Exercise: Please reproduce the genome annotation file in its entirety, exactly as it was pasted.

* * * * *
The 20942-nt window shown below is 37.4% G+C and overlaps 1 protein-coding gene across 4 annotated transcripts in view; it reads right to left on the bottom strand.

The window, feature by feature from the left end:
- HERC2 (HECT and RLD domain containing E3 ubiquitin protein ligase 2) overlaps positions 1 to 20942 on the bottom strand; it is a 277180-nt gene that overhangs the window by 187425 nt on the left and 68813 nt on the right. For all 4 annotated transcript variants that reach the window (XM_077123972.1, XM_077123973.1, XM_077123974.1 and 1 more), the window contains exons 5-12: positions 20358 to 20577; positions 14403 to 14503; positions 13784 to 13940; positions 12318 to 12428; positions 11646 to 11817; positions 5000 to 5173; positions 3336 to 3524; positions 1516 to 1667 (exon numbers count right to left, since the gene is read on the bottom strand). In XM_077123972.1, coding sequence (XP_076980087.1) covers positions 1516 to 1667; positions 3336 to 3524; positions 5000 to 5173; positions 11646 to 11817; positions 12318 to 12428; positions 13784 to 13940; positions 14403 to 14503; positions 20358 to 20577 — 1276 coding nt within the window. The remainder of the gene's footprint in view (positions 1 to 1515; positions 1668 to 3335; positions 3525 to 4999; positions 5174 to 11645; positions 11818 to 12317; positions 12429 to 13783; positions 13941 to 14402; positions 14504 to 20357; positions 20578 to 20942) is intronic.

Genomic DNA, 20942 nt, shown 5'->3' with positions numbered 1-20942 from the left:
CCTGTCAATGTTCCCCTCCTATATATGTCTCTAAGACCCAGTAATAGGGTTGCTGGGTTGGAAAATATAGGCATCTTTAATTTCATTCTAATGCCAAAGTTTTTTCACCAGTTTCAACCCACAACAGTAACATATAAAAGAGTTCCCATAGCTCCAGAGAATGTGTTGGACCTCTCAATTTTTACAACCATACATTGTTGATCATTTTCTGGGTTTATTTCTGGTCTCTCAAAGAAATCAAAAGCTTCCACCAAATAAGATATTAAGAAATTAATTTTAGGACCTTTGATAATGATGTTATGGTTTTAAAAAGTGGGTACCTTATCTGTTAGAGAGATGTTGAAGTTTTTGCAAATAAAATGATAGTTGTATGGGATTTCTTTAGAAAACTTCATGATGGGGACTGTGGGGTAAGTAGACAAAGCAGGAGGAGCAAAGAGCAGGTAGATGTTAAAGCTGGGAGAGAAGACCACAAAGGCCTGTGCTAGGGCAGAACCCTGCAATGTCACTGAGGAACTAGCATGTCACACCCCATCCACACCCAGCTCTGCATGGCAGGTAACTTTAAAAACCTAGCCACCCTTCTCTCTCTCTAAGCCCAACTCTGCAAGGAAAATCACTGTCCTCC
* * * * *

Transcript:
The 20942-nt window shown below is 37.4% G+C and overlaps 1 protein-coding gene across 4 annotated transcripts in view; it reads right to left on the bottom strand.

The window, feature by feature from the left end:
- HERC2 (HECT and RLD domain containing E3 ubiquitin protein ligase 2) overlaps positions 1 to 20942 on the bottom strand; it is a 277180-nt gene that overhangs the window by 187425 nt on the left and 68813 nt on the right. For all 4 annotated transcript variants that reach the window (XM_077123972.1, XM_077123973.1, XM_077123974.1 and 1 more), the window contains exons 5-12: positions 20358 to 20577; positions 14403 to 14503; positions 13784 to 13940; positions 12318 to 12428; positions 11646 to 11817; positions 5000 to 5173; positions 3336 to 3524; positions 1516 to 1667 (exon numbers count right to left, since the gene is read on the bottom strand). In XM_077123972.1, coding sequence (XP_076980087.1) covers positions 1516 to 1667; positions 3336 to 3524; positions 5000 to 5173; positions 11646 to 11817; positions 12318 to 12428; positions 13784 to 13940; positions 14403 to 14503; positions 20358 to 20577 — 1276 coding nt within the window. The remainder of the gene's footprint in view (positions 1 to 1515; positions 1668 to 3335; positions 3525 to 4999; positions 5174 to 11645; positions 11818 to 12317; positions 12429 to 13783; positions 13941 to 14402; positions 14504 to 20357; positions 20578 to 20942) is intronic.

Genomic DNA, 20942 nt, shown 5'->3' with positions numbered 1-20942 from the left:
CCTGTCAATGTTCCCCTCCTATATATGTCTCTAAGACCCAGTAATAGGGTTGCTGGGTTGGAAAATATAGGCATCTTTAATTTCATTCTAATGCCAAAGTTTTTTCACCAGTTTCAACCCACAACAGTAACATATAAAAGAGTTCCCATAGCTCCAGAGAATGTGTTGGACCTCTCAATTTTTACAACCATACATTGTTGATCATTTTCTGGGTTTATTTCTGGTCTCTCAAAGAAATCAAAAGCTTCCACCAAATAAGATATTAAGAAATTAATTTTAGGACCTTTGATAATGATGTTATGGTTTTAAAAAGTGGGTACCTTATCTGTTAGAGAGATGTTGAAGTTTTTGCAAATAAAATGATAGTTGTATGGGATTTCTTTAGAAAACTTCATGATGGGGACTGTGGGGTAAGTAGACAAAGCAGGAGGAGCAAAGAGCAGGTAGATGTTAAAGCTGGGAGAGAAGACCACAAAGGCCTGTGCTAGGGCAGAACCCTGCAATGTCACTGAGGAACTAGCATGTCACACCCCATCCACACCCAGCTCTGCATGGCAGGTAACTTTAAAAACCTAGCCACCCTTCTCTCTCTCTAAGCCCAACTCTGCAAGGAAAATCACTGTCCTCC